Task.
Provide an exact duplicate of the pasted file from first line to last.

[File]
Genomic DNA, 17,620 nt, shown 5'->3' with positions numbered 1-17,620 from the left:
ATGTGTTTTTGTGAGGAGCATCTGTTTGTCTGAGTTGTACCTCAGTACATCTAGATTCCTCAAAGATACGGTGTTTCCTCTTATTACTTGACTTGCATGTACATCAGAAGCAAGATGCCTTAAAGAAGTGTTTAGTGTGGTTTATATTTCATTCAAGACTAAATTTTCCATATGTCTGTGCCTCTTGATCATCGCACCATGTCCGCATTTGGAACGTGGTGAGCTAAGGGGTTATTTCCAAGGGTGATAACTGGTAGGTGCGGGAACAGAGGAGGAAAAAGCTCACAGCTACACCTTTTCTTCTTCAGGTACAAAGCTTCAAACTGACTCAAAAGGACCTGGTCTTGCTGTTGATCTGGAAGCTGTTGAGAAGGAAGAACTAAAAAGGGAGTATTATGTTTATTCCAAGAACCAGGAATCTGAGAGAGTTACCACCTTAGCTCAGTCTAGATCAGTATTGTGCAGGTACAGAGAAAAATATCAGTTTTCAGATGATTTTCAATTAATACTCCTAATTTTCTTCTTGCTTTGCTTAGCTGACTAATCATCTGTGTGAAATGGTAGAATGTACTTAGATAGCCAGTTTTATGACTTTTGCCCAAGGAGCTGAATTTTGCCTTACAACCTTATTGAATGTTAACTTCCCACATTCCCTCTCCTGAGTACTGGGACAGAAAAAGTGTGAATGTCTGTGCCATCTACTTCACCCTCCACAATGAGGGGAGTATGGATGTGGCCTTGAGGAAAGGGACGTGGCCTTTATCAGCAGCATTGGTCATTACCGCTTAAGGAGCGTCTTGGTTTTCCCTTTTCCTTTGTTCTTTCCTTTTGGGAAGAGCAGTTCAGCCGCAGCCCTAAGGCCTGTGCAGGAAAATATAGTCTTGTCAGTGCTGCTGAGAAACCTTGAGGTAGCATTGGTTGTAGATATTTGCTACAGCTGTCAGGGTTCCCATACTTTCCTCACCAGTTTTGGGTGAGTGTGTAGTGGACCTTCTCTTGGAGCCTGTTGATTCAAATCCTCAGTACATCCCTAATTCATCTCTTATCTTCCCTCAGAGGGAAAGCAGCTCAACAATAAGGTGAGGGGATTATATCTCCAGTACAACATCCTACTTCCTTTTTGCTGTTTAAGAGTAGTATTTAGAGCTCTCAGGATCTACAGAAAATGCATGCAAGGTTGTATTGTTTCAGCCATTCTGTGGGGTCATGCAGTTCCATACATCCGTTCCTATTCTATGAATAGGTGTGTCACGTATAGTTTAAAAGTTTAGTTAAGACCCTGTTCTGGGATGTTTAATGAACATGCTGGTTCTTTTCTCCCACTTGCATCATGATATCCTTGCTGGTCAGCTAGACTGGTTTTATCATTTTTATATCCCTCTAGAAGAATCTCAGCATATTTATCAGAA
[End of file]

Genomic DNA, 17,620 nt, shown 5'->3' with positions numbered 1-17,620 from the left:
ATGTGTTTTTGTGAGGAGCATCTGTTTGTCTGAGTTGTACCTCAGTACATCTAGATTCCTCAAAGATACGGTGTTTCCTCTTATTACTTGACTTGCATGTACATCAGAAGCAAGATGCCTTAAAGAAGTGTTTAGTGTGGTTTATATTTCATTCAAGACTAAATTTTCCATATGTCTGTGCCTCTTGATCATCGCACCATGTCCGCATTTGGAACGTGGTGAGCTAAGGGGTTATTTCCAAGGGTGATAACTGGTAGGTGCGGGAACAGAGGAGGAAAAAGCTCACAGCTACACCTTTTCTTCTTCAGGTACAAAGCTTCAAACTGACTCAAAAGGACCTGGTCTTGCTGTTGATCTGGAAGCTGTTGAGAAGGAAGAACTAAAAAGGGAGTATTATGTTTATTCCAAGAACCAGGAATCTGAGAGAGTTACCACCTTAGCTCAGTCTAGATCAGTATTGTGCAGGTACAGAGAAAAATATCAGTTTTCAGATGATTTTCAATTAATACTCCTAATTTTCTTCTTGCTTTGCTTAGCTGACTAATCATCTGTGTGAAATGGTAGAATGTACTTAGATAGCCAGTTTTATGACTTTTGCCCAAGGAGCTGAATTTTGCCTTACAACCTTATTGAATGTTAACTTCCCACATTCCCTCTCCTGAGTACTGGGACAGAAAAAGTGTGAATGTCTGTGCCATCTACTTCACCCTCCACAATGAGGGGAGTATGGATGTGGCCTTGAGGAAAGGGACGTGGCCTTTATCAGCAGCATTGGTCATTACCGCTTAAGGAGCGTCTTGGTTTTCCCTTTTCCTTTGTTCTTTCCTTTTGGGAAGAGCAGTTCAGCCGCAGCCCTAAGGCCTGTGCAGGAAAATATAGTCTTGTCAGTGCTGCTGAGAAACCTTGAGGTAGCATTGGTTGTAGATATTTGCTACAGCTGTCAGGGTTCCCATACTTTCCTCACCAGTTTTGGGTGAGTGTGTAGTGGACCTTCTCTTGGAGCCTGTTGATTCAAATCCTCAGTACATCCCTAATTCATCTCTTATCTTCCCTCAGAGGGAAAGCAGCTCAACAATAAGGTGAGGGGATTATATCTCCAGTACAACATCCTACTTCCTTTTTGCTGTTTAAGAGTAGTATTTAGAGCTCTCAGGATCTACAGAAAATGCATGCAAGGTTGTATTGTTTCAGCCATTCTGTGGGGTCATGCAGTTCCATACATCCGTTCCTATTCTATGAATAGGTGTGTCACGTATAGTTTAAAAGTTTAGTTAAGACCCTGTTCTGGGATGTTTAATGAACATGCTGGTTCTTTTCTCCCACTTGCATCATGATATCCTTGCTGGTCAGCTAGACTGGTTTTATCATTTTTATATCCCTCTAGAAGAATCTCAGCATATTTATCAGAA